M.K. Anis / Growth of single crystals of GaSe

466 900



700.~iSe single crystal


Distance cm

600 0__________________________________________________ 20 40 60 Distance cn,

Fig. 1. Temperature profile for the compound GaSe using a two-zone horizontal static furnace.

three zones, which was designed to study the effect of different temperature gradients with respect to the lowering rate. Temperature profiles for the compound GaSe, using a two-zone and a three-zone furnace are shown in figs. 2 and 3 respectively. Two types of silica ampoule of 140 to 160mm in length, 10 mm inside dian~eter,with pointed bottom were used to facilitate the nucleation. One with a straight sharp pointed edge which helps the crystal to grow with its layers along the axis of ampoule and is shown in fig 4a The other was bent at the bottom at 35°from the axis of the ampoule with a sharp end and is shown in fig 4b By bending the tip it is pos


Fig. 3. Temperature profile for compound GaSe using a three-zone B—S furnace. Top zone = 1000°C.

sible to grow crystals where the layers form an angle with the axis of the ampoule which helps the easy cleaving of thicker samples.



t (aJ





Fig. 4. Two types of ampoule used for the Bridgman—

Fig..~2.Temperature profile for the compound GaSe using a two-zone B—S furnace. Top zone 1050°C.

Stockbarger method: (a) straight sharp pointed edge; (b) bent at the bottom at 35°off axis of the ampoule with the sharp end.



Distance cm


M.K. Ants

/ Growth of single crystals of GaSe

Ampoules were cleaned in a similar way as used for chemical vapour transport technique, and sealed off with the initial stoichiometric total charge of gallium + selenium not exceeding 6 g, under an argon pressure of l0~ to 10~Torr. The charge was slowly heated up to 1050°Cand kept at this temperature for 24 h in order to complete the reaction. The GaSe compound so obtained was then allowed to crystallize by moving the ampoule through a temperature gradient ranging from 30 to 80°C/cm,with the lower ing rates ranging from 0.1 to 5 mm/h. Most of the GaSe single crystals were grown at a temperature of the top zone of 1050°Cand of the bottom zone of 725°Cwith a lowering rate of 2 mm/h in case of the two zone furnace. For the three-zone furnace the top zone was at 1000°C,the middle zone at 850°C,and the bottom zone at 720°Cwith a lowering rate of 3 mm/h.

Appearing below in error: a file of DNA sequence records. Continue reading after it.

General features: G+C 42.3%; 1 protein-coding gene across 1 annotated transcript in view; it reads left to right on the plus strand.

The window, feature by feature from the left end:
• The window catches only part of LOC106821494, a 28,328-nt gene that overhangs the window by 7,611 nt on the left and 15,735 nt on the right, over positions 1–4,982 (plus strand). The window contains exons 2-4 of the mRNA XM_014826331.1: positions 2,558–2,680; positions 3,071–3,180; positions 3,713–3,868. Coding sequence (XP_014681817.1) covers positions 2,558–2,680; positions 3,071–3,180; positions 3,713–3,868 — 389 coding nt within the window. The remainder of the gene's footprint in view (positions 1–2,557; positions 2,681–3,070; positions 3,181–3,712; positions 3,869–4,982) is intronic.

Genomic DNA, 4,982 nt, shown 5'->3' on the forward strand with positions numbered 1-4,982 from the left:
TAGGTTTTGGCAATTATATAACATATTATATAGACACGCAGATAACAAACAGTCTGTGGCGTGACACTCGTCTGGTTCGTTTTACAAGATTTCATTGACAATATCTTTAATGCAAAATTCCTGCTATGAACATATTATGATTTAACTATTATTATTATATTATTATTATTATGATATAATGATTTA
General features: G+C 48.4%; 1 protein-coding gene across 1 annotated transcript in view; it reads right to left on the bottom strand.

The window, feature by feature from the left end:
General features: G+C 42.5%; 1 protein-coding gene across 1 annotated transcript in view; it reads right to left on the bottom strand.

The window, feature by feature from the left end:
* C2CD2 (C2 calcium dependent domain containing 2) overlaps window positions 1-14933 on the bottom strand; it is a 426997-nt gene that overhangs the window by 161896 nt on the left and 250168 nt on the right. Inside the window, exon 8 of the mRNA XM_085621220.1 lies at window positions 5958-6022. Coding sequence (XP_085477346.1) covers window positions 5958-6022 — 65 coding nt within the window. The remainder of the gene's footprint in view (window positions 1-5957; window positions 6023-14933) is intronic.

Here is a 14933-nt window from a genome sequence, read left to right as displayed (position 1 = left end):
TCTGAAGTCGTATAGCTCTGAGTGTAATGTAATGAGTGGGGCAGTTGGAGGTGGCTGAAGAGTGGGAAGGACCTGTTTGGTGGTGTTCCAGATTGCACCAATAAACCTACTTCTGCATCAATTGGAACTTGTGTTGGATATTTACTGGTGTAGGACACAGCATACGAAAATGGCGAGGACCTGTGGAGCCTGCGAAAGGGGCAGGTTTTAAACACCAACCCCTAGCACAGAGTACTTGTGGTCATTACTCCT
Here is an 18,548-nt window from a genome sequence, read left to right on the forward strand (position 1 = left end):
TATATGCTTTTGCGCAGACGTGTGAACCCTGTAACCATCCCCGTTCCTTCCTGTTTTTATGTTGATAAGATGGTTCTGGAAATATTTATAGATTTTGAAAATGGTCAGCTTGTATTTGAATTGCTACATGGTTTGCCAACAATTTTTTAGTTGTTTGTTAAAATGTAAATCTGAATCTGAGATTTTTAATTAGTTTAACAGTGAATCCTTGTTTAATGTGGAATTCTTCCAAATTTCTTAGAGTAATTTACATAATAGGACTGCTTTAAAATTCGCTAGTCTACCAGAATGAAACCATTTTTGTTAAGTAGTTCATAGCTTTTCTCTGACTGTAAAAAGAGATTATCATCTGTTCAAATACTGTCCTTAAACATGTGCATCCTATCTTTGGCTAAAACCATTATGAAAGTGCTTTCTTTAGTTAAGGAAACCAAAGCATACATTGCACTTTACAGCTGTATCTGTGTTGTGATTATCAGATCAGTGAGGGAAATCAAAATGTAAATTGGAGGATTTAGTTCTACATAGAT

3. Results and discussion Thin plate-like GaSe single crystals up to 10mm2 area and a thickness of up to 300 1um were obtained, as shown in fig. 5. The hexagonal c-axis is perpendicular to the plane of the plates and the (0001) is the basal plane [81,on which numerous growth spirals in the form of equilateral triangles have already been reported [9]. Good GaSe transparent single crystal ingots with

10mm —I Fig. 5. Chemical vapour grown GaSe single crystals.


Table 1 Temperature gradient and lowering rate for satisfactory growth of GaSe single crystals Lowering rate Temperature gradient (mm/h) (°C/cm) 4.0—6


~ 6085 -______________________ ________________________